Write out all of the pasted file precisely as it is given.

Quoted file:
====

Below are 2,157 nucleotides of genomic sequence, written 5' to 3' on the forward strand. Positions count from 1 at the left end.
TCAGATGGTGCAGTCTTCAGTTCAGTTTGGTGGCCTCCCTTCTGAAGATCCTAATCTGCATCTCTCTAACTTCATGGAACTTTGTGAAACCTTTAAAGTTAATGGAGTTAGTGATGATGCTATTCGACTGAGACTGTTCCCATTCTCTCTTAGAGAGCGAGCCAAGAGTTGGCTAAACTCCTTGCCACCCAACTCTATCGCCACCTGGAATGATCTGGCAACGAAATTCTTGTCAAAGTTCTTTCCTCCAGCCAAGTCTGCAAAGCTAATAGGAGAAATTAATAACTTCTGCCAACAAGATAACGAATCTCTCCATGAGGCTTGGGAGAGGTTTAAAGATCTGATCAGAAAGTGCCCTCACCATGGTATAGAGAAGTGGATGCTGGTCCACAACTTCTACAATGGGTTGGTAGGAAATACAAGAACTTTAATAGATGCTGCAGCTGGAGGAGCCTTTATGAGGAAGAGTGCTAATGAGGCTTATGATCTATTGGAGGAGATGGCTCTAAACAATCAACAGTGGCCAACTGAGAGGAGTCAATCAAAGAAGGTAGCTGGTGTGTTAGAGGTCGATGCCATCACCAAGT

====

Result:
Below are 2,157 nucleotides of genomic sequence, written 5' to 3' on the forward strand. Positions count from 1 at the left end.
TCAGATGGTGCAGTCTTCAGTTCAGTTTGGTGGCCTCCCTTCTGAAGATCCTAATCTGCATCTCTCTAACTTCATGGAACTTTGTGAAACCTTTAAAGTTAATGGAGTTAGTGATGATGCTATTCGACTGAGACTGTTCCCATTCTCTCTTAGAGAGCGAGCCAAGAGTTGGCTAAACTCCTTGCCACCCAACTCTATCGCCACCTGGAATGATCTGGCAACGAAATTCTTGTCAAAGTTCTTTCCTCCAGCCAAGTCTGCAAAGCTAATAGGAGAAATTAATAACTTCTGCCAACAAGATAACGAATCTCTCCATGAGGCTTGGGAGAGGTTTAAAGATCTGATCAGAAAGTGCCCTCACCATGGTATAGAGAAGTGGATGCTGGTCCACAACTTCTACAATGGGTTGGTAGGAAATACAAGAACTTTAATAGATGCTGCAGCTGGAGGAGCCTTTATGAGGAAGAGTGCTAATGAGGCTTATGATCTATTGGAGGAGATGGCTCTAAACAATCAACAGTGGCCAACTGAGAGGAGTCAATCAAAGAAGGTAGCTGGTGTGTTAGAGGTCGATGCCATCACCAAGT